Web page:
DCMS Accuses Gambling Commission of Interference
The Department for Digital, Culture, Media and Sport committee chair has accused the UK Gambling Commission of interfering with an inquiry into the National Lottery. The regulator is alleged to have tried to delay oversight into its role until after the lottery licence award.
The Department for Digital, Culture, Media and Sport committee chair Julian Knight has accused the Gambling Commission of attempting to delay a parliamentary investigation into its role as the regulator for the National Lottery.
Reports in the national press claim that Gambling Commission CEO Andrew Rhodes sent a letter to Julian Knight. He warned of the potential risk to the National Lottery tendering process if it emerged that the Commission was under scrutiny in its role as the lottery regulator during a “sensitive stage”.
“It would pose significant risk to the integrity of the competition if the Gambling Commission, any of the applicants or anyone directly involved in the competition in any way, were to provide evidence to the inquiry at this sensitive stage of the competition,” Rhodes wrote, according to extracts published by the Financial Times.
“For these reasons, I believe that the public interest would be best served by contributing to your inquiry at a later stage and my colleagues and I will, of course, be very happy to give detailed evidence to the committee once the competition has concluded,” the letter adds.
Julian Knight, clearly angered by the letter, took to Twitter to criticise the approach of Rhodes. He wrote: “I and @CommonsDCMS take an extremely dim view of any unelected quango actively looking to frustrate our inquiries. I trust that there will be a rapid change of approach on behalf of the Gambling Commission. This sets a dangerous precedent for democracy.”
The Department for Digital, Culture, Media and Sport had launched an inquiry to examine the tender process that the regulator has in place that decides who will be the next holder of the licence to run the National Lottery. As part of this inquiry, staff from the DCMS will scrutinise the preferred applicant criteria and examine the Gambling Commission’s role in the selection process. The inquiry will focus on the effectiveness of the tendering process when compared to the UKGC’s initial objectives. They will also be ensuring that the transition from Camelot and the next licensee holder (if not Camelot) is a smooth one.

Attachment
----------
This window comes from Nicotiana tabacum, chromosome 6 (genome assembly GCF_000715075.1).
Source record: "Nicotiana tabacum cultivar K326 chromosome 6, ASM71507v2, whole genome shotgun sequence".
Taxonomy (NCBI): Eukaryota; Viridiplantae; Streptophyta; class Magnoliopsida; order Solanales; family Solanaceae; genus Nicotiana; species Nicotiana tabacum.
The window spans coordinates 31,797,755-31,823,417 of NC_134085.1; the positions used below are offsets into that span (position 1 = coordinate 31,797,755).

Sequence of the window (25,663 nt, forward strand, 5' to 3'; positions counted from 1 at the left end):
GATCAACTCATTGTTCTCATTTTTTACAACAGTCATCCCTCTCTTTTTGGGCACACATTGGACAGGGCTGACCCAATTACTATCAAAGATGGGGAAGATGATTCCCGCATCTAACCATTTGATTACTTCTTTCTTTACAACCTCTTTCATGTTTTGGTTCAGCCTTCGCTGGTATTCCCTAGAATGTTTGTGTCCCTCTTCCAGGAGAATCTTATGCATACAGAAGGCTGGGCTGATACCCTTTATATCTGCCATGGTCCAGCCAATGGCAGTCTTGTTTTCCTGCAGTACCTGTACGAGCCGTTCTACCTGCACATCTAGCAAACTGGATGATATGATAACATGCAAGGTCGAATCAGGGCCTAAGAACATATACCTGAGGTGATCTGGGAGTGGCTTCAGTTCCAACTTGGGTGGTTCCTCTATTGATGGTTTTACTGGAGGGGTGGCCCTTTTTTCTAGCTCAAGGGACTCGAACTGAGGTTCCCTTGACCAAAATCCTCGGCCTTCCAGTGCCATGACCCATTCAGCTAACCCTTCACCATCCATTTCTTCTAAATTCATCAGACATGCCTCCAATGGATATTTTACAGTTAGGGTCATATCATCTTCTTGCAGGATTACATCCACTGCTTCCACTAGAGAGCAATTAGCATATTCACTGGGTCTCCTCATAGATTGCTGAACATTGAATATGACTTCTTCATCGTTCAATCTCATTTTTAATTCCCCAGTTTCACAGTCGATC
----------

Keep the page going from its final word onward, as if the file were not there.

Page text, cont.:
The DCMS will also examine the effect of good causes changes that will be made as part of the licencing conditions and take a holistic view of the wider UK lottery market.
The Gambling Commission is due to announce which of the applicants is its preferred candidate in September. Current licence holder Camelot, who has held the licence since 1994, has applied. Other operators who have completed the tender process include Sisal, Sazka Group and Northern & Shell.
Responding to the criticism, the Gambling Commission defended its position, stating: “Our priority is to run a fair and open competition, in which applicants compete on a level playing field,” a spokesperson for the UKGC said. “As part of this, all parties directly involved in the competition have committed to adhere to strict confidentiality protocols that seek to protect the integrity and fairness of the process and maintain competition.
“We recognise and respect the powers of Parliamentary select committees to summon witnesses to give evidence. It is for applicants to determine how they respond to any request to provide evidence to or appear before the Select Committee, bearing in mind the obligations they are under in the competition.
“We continue to engage with the Committee on this important matter,”